Thankyou so much for the amazing ceremony that you did for us last weekend! The day went really well and we are so happy! You made it exactly what we wanted and really appreciate it.
I just have one more quick question… With regards to officially changing my name over, how long should I wait for all the paperwork to go through before I try and do that?
How to change your name after marriage (in Australia)
The choice to change your name after marriage is a matter of custom, not of law. That is, neither the bride nor groom is required to change their name to that of their spouse. However, for those grooms and brides who do wish to take on the name of their beloved, here is a quick how-to guide…
Technically, the moment I pronounce you husband and wife, you are married and can begin calling yourself by your new name. But telling your bank (and other institutions) that you’re now married is not sufficient proof for them.
To update personal documentation to your married surname, you will need the right documentation to
prove your marriage is legitimate.
1. The Marriage Certificate issued by the Australian Government
At the end of your marriage ceremony, I will hand you a lovely looking certificate with the Australian coat of arms on it. This is a certificate of marriage issued by the Commonwealth of Australia, and many places do accept this as evidence of your right to take on your spouse’s name.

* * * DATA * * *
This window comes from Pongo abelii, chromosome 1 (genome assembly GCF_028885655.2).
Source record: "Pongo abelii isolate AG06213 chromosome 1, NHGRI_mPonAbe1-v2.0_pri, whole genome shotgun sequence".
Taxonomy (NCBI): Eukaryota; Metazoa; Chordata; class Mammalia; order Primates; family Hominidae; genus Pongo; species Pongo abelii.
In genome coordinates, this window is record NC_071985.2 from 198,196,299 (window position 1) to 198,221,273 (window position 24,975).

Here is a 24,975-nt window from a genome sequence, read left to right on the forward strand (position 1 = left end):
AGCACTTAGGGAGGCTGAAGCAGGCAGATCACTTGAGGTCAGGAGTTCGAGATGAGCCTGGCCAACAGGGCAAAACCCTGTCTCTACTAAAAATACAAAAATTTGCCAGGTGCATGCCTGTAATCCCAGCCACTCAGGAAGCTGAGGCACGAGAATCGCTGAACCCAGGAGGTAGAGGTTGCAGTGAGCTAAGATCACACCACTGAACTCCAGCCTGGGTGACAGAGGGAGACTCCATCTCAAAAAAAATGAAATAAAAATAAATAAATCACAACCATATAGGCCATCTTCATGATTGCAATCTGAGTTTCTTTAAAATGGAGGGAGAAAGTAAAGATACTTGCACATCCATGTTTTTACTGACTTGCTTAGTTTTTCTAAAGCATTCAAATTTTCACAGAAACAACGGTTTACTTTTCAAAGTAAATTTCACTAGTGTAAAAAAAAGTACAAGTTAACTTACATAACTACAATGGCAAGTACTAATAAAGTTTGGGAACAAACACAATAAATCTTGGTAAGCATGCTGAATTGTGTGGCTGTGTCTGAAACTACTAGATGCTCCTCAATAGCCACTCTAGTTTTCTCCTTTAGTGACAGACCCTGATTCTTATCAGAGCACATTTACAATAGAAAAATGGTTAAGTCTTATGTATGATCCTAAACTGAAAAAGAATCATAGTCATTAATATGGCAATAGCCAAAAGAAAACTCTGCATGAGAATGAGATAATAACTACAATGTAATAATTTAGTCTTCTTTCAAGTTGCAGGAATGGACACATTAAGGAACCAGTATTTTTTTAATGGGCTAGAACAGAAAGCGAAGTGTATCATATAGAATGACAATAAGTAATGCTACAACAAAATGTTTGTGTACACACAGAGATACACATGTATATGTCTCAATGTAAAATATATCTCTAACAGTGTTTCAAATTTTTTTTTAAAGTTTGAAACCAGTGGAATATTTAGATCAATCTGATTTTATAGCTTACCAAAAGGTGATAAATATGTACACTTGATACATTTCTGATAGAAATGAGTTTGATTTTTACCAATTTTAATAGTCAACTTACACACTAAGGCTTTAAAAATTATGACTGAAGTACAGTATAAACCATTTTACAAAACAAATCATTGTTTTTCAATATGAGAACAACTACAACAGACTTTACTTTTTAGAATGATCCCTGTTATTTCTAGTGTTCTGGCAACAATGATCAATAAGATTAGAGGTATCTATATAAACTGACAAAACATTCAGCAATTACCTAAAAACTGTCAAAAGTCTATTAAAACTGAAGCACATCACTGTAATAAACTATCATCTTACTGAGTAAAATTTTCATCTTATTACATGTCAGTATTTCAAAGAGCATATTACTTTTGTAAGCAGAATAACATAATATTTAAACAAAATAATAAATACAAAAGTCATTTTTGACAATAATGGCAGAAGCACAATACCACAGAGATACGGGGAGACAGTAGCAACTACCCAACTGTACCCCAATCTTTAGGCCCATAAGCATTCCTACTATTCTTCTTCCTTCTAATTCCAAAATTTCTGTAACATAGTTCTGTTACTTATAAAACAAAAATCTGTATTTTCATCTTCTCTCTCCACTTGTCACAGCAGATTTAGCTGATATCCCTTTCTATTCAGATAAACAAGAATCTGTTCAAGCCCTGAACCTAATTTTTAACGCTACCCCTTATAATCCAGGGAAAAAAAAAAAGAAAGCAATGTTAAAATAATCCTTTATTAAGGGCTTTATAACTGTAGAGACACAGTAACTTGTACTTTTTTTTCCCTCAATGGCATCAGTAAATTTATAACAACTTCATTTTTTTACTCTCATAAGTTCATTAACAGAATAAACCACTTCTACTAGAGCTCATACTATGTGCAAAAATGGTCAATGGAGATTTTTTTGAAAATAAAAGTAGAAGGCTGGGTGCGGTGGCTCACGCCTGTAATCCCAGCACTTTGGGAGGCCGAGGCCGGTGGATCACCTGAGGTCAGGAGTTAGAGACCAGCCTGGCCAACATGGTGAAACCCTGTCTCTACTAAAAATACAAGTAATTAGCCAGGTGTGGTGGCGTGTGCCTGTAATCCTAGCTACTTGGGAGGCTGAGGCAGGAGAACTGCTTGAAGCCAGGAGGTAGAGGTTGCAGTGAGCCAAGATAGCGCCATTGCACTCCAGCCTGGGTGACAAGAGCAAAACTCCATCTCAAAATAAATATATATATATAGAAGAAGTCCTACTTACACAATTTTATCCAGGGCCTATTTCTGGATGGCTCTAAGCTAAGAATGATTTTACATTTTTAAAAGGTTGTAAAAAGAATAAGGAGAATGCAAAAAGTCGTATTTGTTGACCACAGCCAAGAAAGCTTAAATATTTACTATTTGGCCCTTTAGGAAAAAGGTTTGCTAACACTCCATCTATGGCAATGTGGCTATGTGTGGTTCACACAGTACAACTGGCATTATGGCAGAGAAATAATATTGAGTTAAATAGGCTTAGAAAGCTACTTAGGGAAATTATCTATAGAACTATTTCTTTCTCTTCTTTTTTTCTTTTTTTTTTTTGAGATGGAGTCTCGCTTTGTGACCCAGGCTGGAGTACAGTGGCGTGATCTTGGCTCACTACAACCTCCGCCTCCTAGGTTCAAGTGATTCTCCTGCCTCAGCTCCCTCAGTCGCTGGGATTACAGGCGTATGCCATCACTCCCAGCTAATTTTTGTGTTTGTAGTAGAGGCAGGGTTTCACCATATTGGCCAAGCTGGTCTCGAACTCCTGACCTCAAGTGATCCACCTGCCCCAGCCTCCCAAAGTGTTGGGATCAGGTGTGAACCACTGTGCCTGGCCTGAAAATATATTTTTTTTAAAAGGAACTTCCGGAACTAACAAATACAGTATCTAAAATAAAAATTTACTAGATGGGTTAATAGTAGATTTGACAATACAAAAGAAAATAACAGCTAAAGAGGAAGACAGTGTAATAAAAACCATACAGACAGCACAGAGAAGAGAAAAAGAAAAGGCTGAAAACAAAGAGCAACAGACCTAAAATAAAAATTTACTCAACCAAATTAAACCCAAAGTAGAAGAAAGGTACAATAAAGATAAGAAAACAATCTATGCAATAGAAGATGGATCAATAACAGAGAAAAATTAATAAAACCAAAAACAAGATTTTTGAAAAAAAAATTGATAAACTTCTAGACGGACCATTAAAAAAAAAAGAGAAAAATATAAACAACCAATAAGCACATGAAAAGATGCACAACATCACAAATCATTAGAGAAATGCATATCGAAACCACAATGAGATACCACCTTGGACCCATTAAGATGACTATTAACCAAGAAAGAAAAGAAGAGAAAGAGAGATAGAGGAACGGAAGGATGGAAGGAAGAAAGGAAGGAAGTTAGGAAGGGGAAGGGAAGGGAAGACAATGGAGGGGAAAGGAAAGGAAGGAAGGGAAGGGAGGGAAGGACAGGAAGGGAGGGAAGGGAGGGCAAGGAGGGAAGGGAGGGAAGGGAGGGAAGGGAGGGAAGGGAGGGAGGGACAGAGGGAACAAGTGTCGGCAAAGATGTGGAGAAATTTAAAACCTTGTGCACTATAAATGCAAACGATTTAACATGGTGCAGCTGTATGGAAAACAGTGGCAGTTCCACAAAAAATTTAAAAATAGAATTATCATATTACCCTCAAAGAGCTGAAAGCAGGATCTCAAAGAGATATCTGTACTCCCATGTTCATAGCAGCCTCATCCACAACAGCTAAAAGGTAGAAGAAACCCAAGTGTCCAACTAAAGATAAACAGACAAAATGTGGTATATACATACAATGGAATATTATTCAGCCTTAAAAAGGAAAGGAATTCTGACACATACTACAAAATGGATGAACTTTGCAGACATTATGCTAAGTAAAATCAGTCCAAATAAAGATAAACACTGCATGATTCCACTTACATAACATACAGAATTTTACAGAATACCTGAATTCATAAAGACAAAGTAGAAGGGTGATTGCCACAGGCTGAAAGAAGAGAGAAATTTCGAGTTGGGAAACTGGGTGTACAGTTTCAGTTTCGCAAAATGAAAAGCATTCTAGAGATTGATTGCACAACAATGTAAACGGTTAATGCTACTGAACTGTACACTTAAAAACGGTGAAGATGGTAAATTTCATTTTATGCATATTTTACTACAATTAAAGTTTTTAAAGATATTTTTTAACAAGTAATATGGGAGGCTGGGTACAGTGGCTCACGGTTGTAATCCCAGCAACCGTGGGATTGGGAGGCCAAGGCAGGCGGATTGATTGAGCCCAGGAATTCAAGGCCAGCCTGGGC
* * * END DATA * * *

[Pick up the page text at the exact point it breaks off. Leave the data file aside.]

2. The Marriage Certificate issued by Births, Deaths & Marriages
For some organisations, the “pretty” marriage certificate is not enough. (It can be too easily forged.) They require an original certificate of marriage issued by the Registry of Births, Deaths and Marriages.
It costs $44 to apply for your marriage certificate from the BDM in Western Australia. The application form can be downloaded from their website.
Note, the applicant will need three certified copies of photo ID, and it can take a couple of weeks to process your application.
If you give me this application form and your certified copies of ID prior to your wedding, I am happy to lodge these on your behalf along with the rest of your paperwork. It’s just one less thing for you to think about!
From personal experience, I began my own name change process by updating my passport and driver’s license. Being a government issued photo ID, these were often enough proof for many organisations to update their records on the spot.
Then focus on other important organisations to contact, such as:
- Australian Taxation Office
- Car registration
- Utility providers
- Insurance companies
- Memberships and subscriptions
- Your will (your old will becomes null and void once you’re married)
One more tip…
Carry your marriage certificate in your purse for up to three months — you never know when you’ll come across an organisation that will need to sight it.
And one final tip…
Practice your new signature heaps, until it becomes second nature. You don’t want to sub-consciously sign your old signature on important documents that will later make them null and void. (That awkward moment when …)
🙂 Anita Revel